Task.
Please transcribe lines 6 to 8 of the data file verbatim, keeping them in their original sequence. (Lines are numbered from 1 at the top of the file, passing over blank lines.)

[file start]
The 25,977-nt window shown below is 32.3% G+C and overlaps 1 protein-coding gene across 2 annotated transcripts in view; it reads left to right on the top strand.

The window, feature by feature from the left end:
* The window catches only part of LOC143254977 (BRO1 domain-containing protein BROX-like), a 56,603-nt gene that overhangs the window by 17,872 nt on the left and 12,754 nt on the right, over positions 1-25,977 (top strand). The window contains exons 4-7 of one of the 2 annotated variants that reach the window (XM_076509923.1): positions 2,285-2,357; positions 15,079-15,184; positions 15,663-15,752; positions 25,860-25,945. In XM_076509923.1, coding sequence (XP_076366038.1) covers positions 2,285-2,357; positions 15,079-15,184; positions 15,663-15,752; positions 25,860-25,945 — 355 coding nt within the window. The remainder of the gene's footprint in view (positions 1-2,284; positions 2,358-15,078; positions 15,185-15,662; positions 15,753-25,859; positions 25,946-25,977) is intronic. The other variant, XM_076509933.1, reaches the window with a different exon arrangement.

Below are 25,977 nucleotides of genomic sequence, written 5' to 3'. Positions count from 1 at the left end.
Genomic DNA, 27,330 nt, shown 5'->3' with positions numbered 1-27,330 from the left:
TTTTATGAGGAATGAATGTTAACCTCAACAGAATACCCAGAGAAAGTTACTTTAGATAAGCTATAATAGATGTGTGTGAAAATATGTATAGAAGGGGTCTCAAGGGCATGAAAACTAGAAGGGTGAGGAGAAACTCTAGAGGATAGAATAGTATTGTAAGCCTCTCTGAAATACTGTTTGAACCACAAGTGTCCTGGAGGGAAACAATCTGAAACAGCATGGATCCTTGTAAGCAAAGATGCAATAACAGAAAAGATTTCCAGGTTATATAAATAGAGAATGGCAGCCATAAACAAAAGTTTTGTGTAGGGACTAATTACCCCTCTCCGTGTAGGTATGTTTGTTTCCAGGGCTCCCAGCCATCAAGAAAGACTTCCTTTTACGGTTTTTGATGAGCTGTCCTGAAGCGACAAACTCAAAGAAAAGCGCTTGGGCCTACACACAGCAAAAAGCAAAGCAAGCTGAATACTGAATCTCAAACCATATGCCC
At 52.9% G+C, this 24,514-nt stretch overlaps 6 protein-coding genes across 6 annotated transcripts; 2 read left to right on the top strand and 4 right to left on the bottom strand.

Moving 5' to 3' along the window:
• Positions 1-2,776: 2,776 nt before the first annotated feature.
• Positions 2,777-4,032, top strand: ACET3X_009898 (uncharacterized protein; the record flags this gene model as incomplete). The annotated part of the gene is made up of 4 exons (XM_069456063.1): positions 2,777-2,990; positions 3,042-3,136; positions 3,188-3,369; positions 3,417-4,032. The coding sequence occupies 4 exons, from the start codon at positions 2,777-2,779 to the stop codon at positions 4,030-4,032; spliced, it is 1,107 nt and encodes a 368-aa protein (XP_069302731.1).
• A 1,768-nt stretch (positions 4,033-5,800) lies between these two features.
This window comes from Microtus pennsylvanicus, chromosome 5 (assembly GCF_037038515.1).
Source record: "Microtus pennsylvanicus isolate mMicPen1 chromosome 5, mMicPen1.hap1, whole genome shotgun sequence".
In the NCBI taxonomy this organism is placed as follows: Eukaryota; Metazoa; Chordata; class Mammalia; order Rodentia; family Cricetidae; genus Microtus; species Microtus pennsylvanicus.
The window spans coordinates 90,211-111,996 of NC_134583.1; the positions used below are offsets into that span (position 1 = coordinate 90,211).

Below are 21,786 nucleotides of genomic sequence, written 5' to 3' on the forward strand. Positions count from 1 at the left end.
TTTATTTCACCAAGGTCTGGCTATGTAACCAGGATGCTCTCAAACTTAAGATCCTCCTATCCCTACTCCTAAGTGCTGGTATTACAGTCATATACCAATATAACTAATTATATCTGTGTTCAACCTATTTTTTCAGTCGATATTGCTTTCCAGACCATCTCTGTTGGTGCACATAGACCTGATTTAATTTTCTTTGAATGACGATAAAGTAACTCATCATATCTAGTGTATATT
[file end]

TTTTATGAGGAATGAATGTTAACCTCAACAGAATACCCAGAGAAAGTTACTTTAGATAAGCTATAATAGATGTGTGTGAAAATATGTATAGAAGGGGTCTCAAGGGCATGAAAACTAGAAGGGTGAGGAGAAACTCTAGAGGATAGAATAGTATTGTAAGCCTCTCTGAAATACTGTTTGAACCACAAGTGTCCTGGAGGGAAACAATCTGAAACAGCATGGATCCTTGTAAGCAAAGATGCAATAACAGAAAAGATTTCCAGGTTATATAAATAGAGAATGGCAGCCATAAACAAAAGTTTTGTGTAGGGACTAATTACCCCTCTCCGTGTAGGTATGTTTGTTTCCAGGGCTCCCAGCCATCAAGAAAGACTTCCTTTTACGGTTTTTGATGAGCTGTCCTGAAGCGACAAACTCAAAGAAAAGCGCTTGGGCCTACACACAGCAAAAAGCAAAGCAAGCTGAATACTGAATCTCAAACCATATGCCC
At 52.9% G+C, this 24,514-nt stretch overlaps 6 protein-coding genes across 6 annotated transcripts; 2 read left to right on the top strand and 4 right to left on the bottom strand.

Moving 5' to 3' along the window: